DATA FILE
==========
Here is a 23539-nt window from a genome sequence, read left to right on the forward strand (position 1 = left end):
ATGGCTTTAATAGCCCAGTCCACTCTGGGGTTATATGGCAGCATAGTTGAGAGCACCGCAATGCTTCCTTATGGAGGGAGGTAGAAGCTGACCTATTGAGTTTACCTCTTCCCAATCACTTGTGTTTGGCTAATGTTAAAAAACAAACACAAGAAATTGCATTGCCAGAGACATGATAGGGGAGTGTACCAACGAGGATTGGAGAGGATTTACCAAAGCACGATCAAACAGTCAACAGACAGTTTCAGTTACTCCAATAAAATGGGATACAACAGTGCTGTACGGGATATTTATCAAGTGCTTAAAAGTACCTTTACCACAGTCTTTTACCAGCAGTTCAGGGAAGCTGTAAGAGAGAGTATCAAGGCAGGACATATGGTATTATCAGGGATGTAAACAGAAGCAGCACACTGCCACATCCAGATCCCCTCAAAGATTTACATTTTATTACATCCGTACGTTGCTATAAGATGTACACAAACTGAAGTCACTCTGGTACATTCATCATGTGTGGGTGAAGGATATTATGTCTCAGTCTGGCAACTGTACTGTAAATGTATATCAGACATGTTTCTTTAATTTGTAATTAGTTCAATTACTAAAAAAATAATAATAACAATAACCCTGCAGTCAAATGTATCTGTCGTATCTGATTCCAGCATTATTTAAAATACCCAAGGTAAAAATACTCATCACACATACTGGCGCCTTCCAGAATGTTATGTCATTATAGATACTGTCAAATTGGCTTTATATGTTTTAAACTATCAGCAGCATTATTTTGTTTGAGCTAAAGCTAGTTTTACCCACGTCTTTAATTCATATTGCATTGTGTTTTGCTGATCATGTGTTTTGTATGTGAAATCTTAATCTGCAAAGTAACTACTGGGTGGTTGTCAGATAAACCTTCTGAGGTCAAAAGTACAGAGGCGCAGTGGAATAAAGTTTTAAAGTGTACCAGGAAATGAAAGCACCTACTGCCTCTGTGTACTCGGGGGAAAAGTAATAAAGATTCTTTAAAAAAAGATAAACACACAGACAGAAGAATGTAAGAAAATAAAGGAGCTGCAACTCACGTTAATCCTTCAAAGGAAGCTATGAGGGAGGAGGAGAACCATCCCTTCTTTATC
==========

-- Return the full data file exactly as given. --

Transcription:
Here is a 23539-nt window from a genome sequence, read left to right on the forward strand (position 1 = left end):
ATGGCTTTAATAGCCCAGTCCACTCTGGGGTTATATGGCAGCATAGTTGAGAGCACCGCAATGCTTCCTTATGGAGGGAGGTAGAAGCTGACCTATTGAGTTTACCTCTTCCCAATCACTTGTGTTTGGCTAATGTTAAAAAACAAACACAAGAAATTGCATTGCCAGAGACATGATAGGGGAGTGTACCAACGAGGATTGGAGAGGATTTACCAAAGCACGATCAAACAGTCAACAGACAGTTTCAGTTACTCCAATAAAATGGGATACAACAGTGCTGTACGGGATATTTATCAAGTGCTTAAAAGTACCTTTACCACAGTCTTTTACCAGCAGTTCAGGGAAGCTGTAAGAGAGAGTATCAAGGCAGGACATATGGTATTATCAGGGATGTAAACAGAAGCAGCACACTGCCACATCCAGATCCCCTCAAAGATTTACATTTTATTACATCCGTACGTTGCTATAAGATGTACACAAACTGAAGTCACTCTGGTACATTCATCATGTGTGGGTGAAGGATATTATGTCTCAGTCTGGCAACTGTACTGTAAATGTATATCAGACATGTTTCTTTAATTTGTAATTAGTTCAATTACTAAAAAAATAATAATAACAATAACCCTGCAGTCAAATGTATCTGTCGTATCTGATTCCAGCATTATTTAAAATACCCAAGGTAAAAATACTCATCACACATACTGGCGCCTTCCAGAATGTTATGTCATTATAGATACTGTCAAATTGGCTTTATATGTTTTAAACTATCAGCAGCATTATTTTGTTTGAGCTAAAGCTAGTTTTACCCACGTCTTTAATTCATATTGCATTGTGTTTTGCTGATCATGTGTTTTGTATGTGAAATCTTAATCTGCAAAGTAACTACTGGGTGGTTGTCAGATAAACCTTCTGAGGTCAAAAGTACAGAGGCGCAGTGGAATAAAGTTTTAAAGTGTACCAGGAAATGAAAGCACCTACTGCCTCTGTGTACTCGGGGGAAAAGTAATAAAGATTCTTTAAAAAAAGATAAACACACAGACAGAAGAATGTAAGAAAATAAAGGAGCTGCAACTCACGTTAATCCTTCAAAGGAAGCTATGAGGGAGGAGGAGAACCATCCCTTCTTTATC